“The vaccine continues to protect against the most serious forms, as expected,” explains a specialist.
The world is going through a new rise in the covid-19 pandemic.
Countries such as the United States, France, the United Kingdom, Brazil, and many others are seeing how the numbers of contagions of the disease break record due to the conjunction of the delta and omicron variants.
However, the community of scientists, physicians, and healthcare institutions continue to rely on the power of vaccines tested and approved in various parts of the world. We analyze how they are helping contain the pandemic.
The false controversy gains ground
Given the news and daily records of new cases of covid-19 in countries such as the US, France, and the UK, the effectiveness of vaccines has once again become a topic of discussion on social media.
While some users criticize measures imposed by different authorities to encourage inoculation, others denounce the potential side effects of vaccines.
More serious events, such as anaphylaxis, thrombosis, pericarditis, and myocarditis (inflammation of the heart), are considered rare by authorities, and the benefits of taking the doses far outweigh the observed risks, say the agencies.
Regarding the discussion about the efficacy and the fact that vaccinated individuals catch and transmit the coronavirus, pediatrician and infectious disease specialist Renato Kfouri explained to BBC Brazil journalist André Biernath that the first wave of vaccines against covid -19, which includes CoronaVac and products developed by Pfizer, AstraZeneca, Janssen, among others, aims to reduce the risk of developing the most serious forms of the disease, which are linked to hospitalizations and deaths.
The main objective of these immunizers, therefore, was never to stop the infection itself, but to make the invasion of coronavirus less harmful to the body.
This same reasoning applies to the flu vaccine, which has been available for decades.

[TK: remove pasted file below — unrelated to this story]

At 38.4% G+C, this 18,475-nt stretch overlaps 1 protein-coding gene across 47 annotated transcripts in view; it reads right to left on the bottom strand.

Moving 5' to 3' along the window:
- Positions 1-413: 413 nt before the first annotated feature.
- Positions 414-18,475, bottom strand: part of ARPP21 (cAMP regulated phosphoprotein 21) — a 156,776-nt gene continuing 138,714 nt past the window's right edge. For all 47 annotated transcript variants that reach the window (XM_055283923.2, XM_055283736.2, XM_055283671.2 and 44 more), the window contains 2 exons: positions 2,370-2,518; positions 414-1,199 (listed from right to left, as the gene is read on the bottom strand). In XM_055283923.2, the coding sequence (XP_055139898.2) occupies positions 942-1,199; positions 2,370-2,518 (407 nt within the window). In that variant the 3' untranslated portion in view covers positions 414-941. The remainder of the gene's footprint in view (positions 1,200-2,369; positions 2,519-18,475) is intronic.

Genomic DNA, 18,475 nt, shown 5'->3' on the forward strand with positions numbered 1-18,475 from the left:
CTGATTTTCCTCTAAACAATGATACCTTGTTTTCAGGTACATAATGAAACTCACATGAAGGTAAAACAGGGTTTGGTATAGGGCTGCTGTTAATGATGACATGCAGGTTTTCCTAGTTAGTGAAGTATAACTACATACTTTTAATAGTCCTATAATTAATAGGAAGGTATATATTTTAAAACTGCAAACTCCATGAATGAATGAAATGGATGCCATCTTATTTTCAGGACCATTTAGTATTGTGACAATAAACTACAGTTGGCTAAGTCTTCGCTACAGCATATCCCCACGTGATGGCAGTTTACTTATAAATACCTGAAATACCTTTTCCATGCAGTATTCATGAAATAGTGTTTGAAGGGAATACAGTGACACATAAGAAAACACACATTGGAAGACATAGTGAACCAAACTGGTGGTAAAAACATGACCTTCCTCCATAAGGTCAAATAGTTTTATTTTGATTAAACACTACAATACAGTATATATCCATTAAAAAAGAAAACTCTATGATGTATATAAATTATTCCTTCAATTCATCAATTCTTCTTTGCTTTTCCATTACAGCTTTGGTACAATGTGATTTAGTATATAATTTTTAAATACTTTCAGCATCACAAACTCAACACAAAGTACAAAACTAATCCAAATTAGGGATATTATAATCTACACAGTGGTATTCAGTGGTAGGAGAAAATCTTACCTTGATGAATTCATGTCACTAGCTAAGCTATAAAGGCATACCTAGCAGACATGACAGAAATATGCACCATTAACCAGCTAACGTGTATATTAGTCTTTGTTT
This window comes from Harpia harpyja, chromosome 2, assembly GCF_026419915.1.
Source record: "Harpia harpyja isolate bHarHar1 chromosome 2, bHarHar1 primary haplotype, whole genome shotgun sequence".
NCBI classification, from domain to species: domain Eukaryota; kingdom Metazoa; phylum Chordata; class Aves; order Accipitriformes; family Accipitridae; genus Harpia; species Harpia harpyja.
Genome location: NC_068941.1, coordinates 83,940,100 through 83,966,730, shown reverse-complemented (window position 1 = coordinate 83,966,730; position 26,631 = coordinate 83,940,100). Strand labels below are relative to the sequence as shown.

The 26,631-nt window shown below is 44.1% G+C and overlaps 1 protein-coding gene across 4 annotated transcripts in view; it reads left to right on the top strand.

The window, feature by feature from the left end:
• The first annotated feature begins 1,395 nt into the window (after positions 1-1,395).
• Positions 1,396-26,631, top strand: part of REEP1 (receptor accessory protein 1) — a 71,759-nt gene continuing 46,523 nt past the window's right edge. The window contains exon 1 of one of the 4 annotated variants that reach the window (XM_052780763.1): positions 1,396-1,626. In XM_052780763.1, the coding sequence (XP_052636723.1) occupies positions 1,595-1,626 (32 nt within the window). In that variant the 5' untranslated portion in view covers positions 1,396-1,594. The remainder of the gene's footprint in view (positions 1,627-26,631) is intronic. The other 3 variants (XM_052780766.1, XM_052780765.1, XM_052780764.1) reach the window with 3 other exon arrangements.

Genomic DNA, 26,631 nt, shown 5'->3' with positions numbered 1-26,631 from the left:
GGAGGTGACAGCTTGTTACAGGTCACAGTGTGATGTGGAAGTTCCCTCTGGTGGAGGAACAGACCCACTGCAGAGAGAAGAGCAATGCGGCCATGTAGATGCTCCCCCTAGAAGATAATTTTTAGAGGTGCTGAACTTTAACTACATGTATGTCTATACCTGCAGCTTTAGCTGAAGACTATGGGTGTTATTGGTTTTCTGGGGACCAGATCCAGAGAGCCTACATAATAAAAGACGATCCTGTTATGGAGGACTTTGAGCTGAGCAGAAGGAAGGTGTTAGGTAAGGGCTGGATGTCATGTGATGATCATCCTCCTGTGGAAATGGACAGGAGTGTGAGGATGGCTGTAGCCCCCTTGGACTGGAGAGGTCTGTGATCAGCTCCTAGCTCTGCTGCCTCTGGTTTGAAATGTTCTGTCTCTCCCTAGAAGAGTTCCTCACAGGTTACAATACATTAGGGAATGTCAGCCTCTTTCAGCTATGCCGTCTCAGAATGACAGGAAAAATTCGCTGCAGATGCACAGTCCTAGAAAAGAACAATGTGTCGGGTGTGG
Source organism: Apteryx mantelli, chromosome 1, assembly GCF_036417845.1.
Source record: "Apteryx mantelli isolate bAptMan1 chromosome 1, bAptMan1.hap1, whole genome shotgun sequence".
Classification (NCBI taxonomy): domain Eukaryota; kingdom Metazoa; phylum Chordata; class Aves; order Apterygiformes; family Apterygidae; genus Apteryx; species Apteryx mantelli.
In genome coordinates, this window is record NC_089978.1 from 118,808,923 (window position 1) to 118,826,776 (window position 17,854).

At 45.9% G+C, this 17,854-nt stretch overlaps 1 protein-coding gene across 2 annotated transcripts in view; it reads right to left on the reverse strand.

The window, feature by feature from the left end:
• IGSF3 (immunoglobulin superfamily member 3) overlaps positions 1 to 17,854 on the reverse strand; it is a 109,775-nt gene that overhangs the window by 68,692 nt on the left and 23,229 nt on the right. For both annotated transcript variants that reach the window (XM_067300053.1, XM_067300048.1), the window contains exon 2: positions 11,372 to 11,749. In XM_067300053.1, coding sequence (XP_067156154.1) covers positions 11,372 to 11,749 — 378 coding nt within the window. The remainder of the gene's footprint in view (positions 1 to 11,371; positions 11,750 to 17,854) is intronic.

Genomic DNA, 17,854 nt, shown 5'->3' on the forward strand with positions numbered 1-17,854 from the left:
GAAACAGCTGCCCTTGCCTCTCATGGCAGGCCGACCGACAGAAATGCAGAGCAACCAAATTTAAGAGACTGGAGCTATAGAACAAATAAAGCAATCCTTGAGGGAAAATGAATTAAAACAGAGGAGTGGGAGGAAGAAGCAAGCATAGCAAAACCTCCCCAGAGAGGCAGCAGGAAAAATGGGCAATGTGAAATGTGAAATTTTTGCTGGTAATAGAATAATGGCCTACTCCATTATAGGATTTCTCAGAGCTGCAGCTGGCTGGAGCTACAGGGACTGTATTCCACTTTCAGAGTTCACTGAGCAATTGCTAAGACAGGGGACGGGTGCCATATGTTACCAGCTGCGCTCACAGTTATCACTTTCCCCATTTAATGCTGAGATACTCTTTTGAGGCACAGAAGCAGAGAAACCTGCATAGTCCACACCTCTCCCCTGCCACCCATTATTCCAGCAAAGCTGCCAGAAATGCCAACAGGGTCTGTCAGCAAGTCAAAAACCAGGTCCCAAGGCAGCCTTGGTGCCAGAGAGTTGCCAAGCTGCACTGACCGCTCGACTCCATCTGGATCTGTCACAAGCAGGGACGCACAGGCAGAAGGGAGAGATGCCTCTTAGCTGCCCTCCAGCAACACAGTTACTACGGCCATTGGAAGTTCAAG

The dose, which is offered every year, does not necessarily prevent infection with the influenza virus, but it avoids the frequent complications in the most vulnerable groups, such as children, pregnant women, and the elderly.
Looking at the bigger picture, this protection against the most severe forms has a direct impact on the entire health system: reducing the severity of respiratory infections is synonymous with less crowded emergency rooms, greater availability of beds inwards or ICUs, and Of course, more time for the healthcare team to treat patients appropriately.
And the data shows that vaccines are playing that role very well: according to the Commonwealth Fund, dosing against the coronavirus prevented, as of November 2021, a total of 1.1 million deaths and 10.3 million hospitalizations alone. in the United States.
The European Center for Disease Control and Prevention (ECDC) and the World Health Organization (WHO) estimate that the lives of 470,000 people over 60 years of age have been saved in 33 countries of the American continent since vaccination against the illness.
What explains the current situation?
Faced with information about the main role of immunizers, it is undeniable that the frequency of reinfections or positive diagnoses among vaccinated people has increased in recent times. And this can be explained by three factors.
The first is simple: we just got out of the Christmas and New Years’ period, when people gather and celebrate. This, in itself, increases the risk of transmission of the coronavirus.
Second, almost a year after doses became available in some parts of the world, experts have learned that immunity against covid after vaccination does not last forever.
“Over time, we have seen the level of protection drop. This drop will be greater or less depending on the type of vaccine and the age of each individual ”, explains Kfouri.
“This highlighted the need to apply the third dose, first for the elderly and immunosuppressed, then for the entire adult population,” adds the doctor.
The third factor has to do with the arrival of the omicron variant, which is more transmissible and can avoid immunity obtained with vaccines or with a previous covid condition.
“Given this, infection in those vaccinated should be seen as something absolutely common and we will have to learn to live with this situation,” says Kfouri.
“Fortunately, this recent increase in covid cases has resulted in a lower rate of hospitalizations and deaths, especially among people who have already been vaccinated,” says the director of SBIR.
In other words: “the vaccine continues to protect against the most serious forms, as expected,” he concludes.
Charts from the US Centers for Disease Control and Prevention (CDC) clearly show this effect of vaccines in practice.
As you can see below, the rate of covid-19 hospitalizations among the unvaccinated (blue line) is much higher compared to people who had received their doses (green line) through November.